A Pole, a Jew, and Mormon walked into a bar. It’s not a joke. It was girl’s night out.
I spent last evening with 2 very dear friends, whom I met as Shakespeare moms when our kids participated in Logan Youth Shakespeare. We have bonded over parenting woes, marital issues, self-esteem challenges, and the changes that come with a journey through mortality.
Last night, as we visited and commiserated, one theme emerged from the detritus of our conversation.
In order to be the best mom, the best wife, the best person, we need to be our best self.
And how do we accomplish that?
We spent over three hours hashing out the concept of loving oneself, throwing around ideas like setting intentions, expressing gratitude, and listing, daily, three things to like about oneself. That last one is every bit as hard as it seems.
Why? Why is it so hard to see the good in ourselves? Why do we struggle to like who we see in the mirror? Where did this internal, infernal, negative self-dialogue originate?
It’s hard to pinpoint exactly, but a likely culprit is the societal expectation that to avoid conceit, we must practice humility. I just think we’ve Inigo Montoya’d humility….. it doesn’t mean what we think it means.
The hard truth is that if I had a friend who talked to me the way I sometimes talk to myself, I would detach from that friend. Sayanara, frenemy.
And if I treated my children the way I occasionally treat myself, the authorities would be notified. With good reason.
And here’s another hard truth: every relationship we have, every single one, will eventually end. Every person who loves us will eventually leave us. Sometimes it is through choice, as friendships naturally fade and affection dies. Or geography intervenes. Or offense occurs and separation becomes necessary.
Sometimes it is through death, as these mortal bodies do tend to wear out and quit on us. Through no fault of our own, in the end, it all ends. We all die, every last one of us. Which is the ultimate separation. No matter what you believe about life after death, the death of a loved one will mean at least a temporary separation, and it hurts. But it is inevitable. We all die.
There is, however, one relationship that endures to the end. One exception to the rule that all relationships must end. One person who will be with us ‘til the bitter end. One person who will stay beside us through thick and thin, rain or shine, in sickness and in health, for richer or for poorer.
I am, of course, speaking of the self.
I grew up with the notion that to be self-centered was wicked and sinful. I was taught, by my religious community, that to truly become divine, I must deny the self, and focus my efforts on others.
I do see beauty in this concept of self-denial and unselfish service, but I also believe that the concept of being self-centered has been given a bad rap. An undeserved one.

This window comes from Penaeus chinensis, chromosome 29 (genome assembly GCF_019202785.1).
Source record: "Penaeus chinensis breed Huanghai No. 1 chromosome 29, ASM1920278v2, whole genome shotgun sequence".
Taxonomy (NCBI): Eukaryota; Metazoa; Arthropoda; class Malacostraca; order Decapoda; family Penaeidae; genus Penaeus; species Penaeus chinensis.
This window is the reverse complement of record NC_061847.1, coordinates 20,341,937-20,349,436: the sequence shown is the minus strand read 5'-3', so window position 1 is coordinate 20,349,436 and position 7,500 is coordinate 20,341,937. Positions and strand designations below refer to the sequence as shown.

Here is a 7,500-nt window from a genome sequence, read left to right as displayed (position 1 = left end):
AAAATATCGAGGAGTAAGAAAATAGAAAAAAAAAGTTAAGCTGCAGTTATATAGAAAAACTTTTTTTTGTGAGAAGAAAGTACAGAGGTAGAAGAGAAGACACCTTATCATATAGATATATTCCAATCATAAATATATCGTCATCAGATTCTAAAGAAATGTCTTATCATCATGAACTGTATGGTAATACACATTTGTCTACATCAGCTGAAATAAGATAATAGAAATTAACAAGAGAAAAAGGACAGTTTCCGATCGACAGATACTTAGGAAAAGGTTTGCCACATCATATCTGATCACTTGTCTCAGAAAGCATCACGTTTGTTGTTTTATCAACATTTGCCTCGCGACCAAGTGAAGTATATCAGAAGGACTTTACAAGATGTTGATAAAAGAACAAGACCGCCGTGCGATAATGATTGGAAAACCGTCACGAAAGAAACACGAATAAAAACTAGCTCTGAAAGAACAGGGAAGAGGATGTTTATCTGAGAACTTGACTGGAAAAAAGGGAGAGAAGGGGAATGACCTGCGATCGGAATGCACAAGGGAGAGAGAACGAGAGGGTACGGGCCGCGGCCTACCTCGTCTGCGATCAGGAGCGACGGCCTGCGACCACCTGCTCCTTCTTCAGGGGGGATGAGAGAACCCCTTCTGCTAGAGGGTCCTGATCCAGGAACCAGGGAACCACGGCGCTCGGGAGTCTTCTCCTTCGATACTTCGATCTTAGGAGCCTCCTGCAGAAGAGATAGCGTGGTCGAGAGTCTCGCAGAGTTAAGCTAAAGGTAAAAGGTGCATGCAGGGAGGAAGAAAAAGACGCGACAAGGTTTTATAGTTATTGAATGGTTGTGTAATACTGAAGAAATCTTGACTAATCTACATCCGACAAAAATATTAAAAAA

How can we be anything but self-centered? Who are we if not our ‘self’? If we have no center, we have no soul, and no well from which to draw when serving others.
To be self-centered is to be grounded. It allows us to serve from a place of love, stability, security. If our goal is to serve and love others, wouldn’t it be prudent to begin with ourselves? To be ‘self’ centered?
Years ago, when I first started to practice yoga, I took my mat into my quiet front room where I could be undisturbed. As I finished and settled into prayer pose, I looked up at the wall in front of me and took in the picture of Jesus hanging there, and the plaque next to it. “Be still and know that I AM”. The words struck me as never before.
Be still, and know that I am.
I exist, I am real, I am here.
I am, and that is all that I know. All that I have in this life that is a sure thing, all that I can know, is that I AM.
All my preconceived notions about the meaning of life faded away, and I knew, in that moment, that what really mattered, what really matters, is that I AM.
Religion tells us that the purpose of life is to focus on others. Pop culture tells us that to be fulfilled we should focus on ourselves.
I think we need to land somewhere in the middle, and begin by nurturing the most important relationship any of us will ever have. Maybe by strengthening our ‘self’, we will be able to offer love, comfort, and safety to others, and live a fulfilling life, with purpose and intention.
How to best strengthen that ‘self’? That’s a discussion for another day.
In the meantime, go look in the mirror and tell your self that she’s (or he’s) amazing!
(I know, it feels weird, hippy-dippy and new-agey, strange on every level! Do it anyway! Your self will thank you!)